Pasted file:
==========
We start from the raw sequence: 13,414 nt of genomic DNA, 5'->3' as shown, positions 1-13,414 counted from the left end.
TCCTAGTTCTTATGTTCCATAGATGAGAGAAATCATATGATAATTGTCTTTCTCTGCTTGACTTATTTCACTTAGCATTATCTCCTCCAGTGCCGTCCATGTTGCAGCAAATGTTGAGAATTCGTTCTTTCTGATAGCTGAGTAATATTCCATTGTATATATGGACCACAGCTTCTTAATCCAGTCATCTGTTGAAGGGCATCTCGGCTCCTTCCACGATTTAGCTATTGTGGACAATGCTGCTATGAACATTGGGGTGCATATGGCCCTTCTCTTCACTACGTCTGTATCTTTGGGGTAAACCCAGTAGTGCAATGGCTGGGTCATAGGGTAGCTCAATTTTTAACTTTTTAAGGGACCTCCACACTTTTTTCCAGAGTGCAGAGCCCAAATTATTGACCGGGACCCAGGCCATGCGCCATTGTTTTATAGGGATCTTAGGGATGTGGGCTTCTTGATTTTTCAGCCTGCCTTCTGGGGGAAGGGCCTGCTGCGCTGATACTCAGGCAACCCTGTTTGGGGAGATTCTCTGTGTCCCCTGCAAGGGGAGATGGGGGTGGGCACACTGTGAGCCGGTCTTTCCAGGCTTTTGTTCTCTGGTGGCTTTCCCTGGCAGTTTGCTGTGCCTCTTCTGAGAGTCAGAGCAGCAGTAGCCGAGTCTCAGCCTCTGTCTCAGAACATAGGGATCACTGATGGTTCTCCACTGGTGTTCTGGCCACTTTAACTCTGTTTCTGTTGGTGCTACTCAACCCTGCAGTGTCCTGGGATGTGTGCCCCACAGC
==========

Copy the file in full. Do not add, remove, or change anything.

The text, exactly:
We start from the raw sequence: 13,414 nt of genomic DNA, 5'->3' as shown, positions 1-13,414 counted from the left end.
TCCTAGTTCTTATGTTCCATAGATGAGAGAAATCATATGATAATTGTCTTTCTCTGCTTGACTTATTTCACTTAGCATTATCTCCTCCAGTGCCGTCCATGTTGCAGCAAATGTTGAGAATTCGTTCTTTCTGATAGCTGAGTAATATTCCATTGTATATATGGACCACAGCTTCTTAATCCAGTCATCTGTTGAAGGGCATCTCGGCTCCTTCCACGATTTAGCTATTGTGGACAATGCTGCTATGAACATTGGGGTGCATATGGCCCTTCTCTTCACTACGTCTGTATCTTTGGGGTAAACCCAGTAGTGCAATGGCTGGGTCATAGGGTAGCTCAATTTTTAACTTTTTAAGGGACCTCCACACTTTTTTCCAGAGTGCAGAGCCCAAATTATTGACCGGGACCCAGGCCATGCGCCATTGTTTTATAGGGATCTTAGGGATGTGGGCTTCTTGATTTTTCAGCCTGCCTTCTGGGGGAAGGGCCTGCTGCGCTGATACTCAGGCAACCCTGTTTGGGGAGATTCTCTGTGTCCCCTGCAAGGGGAGATGGGGGTGGGCACACTGTGAGCCGGTCTTTCCAGGCTTTTGTTCTCTGGTGGCTTTCCCTGGCAGTTTGCTGTGCCTCTTCTGAGAGTCAGAGCAGCAGTAGCCGAGTCTCAGCCTCTGTCTCAGAACATAGGGATCACTGATGGTTCTCCACTGGTGTTCTGGCCACTTTAACTCTGTTTCTGTTGGTGCTACTCAACCCTGCAGTGTCCTGGGATGTGTGCCCCACAGC